In part, Gora was adopting Atheism from this point of view. In particular, the Greek word "Theos" has the same root as the Hindu word "Deva". The Devas are specifically supernatural beings, such as Brahma, Vishnu, and Shiva, so in adopting "Atheism", Gora specifically understood that he was rejecting the belief in supernatural beings. But he was not rejecting all of religious thinking: He was a devotee of Non-violence, and this was in fact the basis for his friendship with Gandhi.

The Hindu-Muslim Divide:

Gora made the typical atheist critique of religion as a force that divides human beings into rival sects. As an atheist, he worked very hard to bring together the Muslim and Hindu communities, in part by asking both communities to reject the beliefs that divide them. (In particular, food taboos in both communities prevented them from dining together, and he hosted communal meals where people could get to know each other.) His successes in these efforts impressed Gandhi, and this became the basis for their friendship.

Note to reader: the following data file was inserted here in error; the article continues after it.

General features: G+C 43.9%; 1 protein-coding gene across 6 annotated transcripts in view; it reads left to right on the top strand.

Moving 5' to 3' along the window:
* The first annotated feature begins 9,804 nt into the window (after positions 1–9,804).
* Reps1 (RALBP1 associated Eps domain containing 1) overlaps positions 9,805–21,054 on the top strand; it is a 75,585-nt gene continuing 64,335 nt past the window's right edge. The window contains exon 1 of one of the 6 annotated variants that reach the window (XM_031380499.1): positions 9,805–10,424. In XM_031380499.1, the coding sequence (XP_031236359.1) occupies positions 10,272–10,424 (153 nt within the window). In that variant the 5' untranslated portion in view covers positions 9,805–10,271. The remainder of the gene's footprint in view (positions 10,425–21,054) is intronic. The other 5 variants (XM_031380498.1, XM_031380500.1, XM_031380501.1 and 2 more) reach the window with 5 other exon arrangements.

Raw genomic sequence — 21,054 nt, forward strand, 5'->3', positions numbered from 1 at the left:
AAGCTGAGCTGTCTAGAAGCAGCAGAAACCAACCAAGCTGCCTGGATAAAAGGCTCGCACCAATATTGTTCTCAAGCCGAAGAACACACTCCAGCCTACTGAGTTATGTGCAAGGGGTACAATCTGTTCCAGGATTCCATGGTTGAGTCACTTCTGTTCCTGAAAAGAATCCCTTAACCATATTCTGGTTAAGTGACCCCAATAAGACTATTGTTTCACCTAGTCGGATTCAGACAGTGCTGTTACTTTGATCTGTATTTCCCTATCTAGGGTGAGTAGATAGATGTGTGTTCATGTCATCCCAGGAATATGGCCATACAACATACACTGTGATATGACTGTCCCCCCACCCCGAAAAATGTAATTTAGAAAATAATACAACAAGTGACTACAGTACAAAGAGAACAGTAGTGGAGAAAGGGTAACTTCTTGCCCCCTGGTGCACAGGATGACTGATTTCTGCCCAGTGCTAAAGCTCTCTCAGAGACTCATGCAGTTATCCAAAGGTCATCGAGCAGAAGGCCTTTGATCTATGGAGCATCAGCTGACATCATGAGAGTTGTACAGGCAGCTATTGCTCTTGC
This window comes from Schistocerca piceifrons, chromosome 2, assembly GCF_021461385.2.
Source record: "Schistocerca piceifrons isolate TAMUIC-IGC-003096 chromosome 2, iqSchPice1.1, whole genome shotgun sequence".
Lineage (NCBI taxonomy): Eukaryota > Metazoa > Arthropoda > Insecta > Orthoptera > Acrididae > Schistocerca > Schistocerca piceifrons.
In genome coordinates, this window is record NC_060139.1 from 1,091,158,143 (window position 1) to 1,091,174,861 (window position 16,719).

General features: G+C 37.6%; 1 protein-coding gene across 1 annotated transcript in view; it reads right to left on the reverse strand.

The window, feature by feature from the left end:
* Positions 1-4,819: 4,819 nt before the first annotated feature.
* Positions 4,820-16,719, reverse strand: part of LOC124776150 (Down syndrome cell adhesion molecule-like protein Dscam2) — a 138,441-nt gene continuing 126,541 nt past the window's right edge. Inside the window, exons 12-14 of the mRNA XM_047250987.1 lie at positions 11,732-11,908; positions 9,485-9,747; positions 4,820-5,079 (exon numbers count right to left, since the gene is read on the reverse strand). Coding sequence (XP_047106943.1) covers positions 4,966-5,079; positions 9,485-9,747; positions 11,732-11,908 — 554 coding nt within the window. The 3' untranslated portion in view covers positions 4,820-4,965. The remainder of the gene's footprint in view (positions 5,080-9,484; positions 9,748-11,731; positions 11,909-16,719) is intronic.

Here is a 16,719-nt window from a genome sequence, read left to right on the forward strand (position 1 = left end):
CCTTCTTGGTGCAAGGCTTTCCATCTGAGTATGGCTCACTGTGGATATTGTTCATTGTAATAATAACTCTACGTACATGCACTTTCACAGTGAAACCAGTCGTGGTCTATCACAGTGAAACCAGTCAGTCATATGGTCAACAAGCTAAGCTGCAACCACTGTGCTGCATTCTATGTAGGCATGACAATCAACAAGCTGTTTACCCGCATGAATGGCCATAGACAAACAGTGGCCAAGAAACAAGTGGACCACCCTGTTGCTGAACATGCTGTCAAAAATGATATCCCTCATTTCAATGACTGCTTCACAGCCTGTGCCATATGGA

My opinion:

In discussing his reasons for adopting the motto, "Truth is God," Gandhi said:

"[...] not even the atheists had demurred to the necessity or power of truth. But in their passion for discovering truth the atheists have not hesitated to deny the very existence of God-from their own point of view rightly. And it was because of this reasoning that I saw that rather than say God is Truth I should say Truth is God."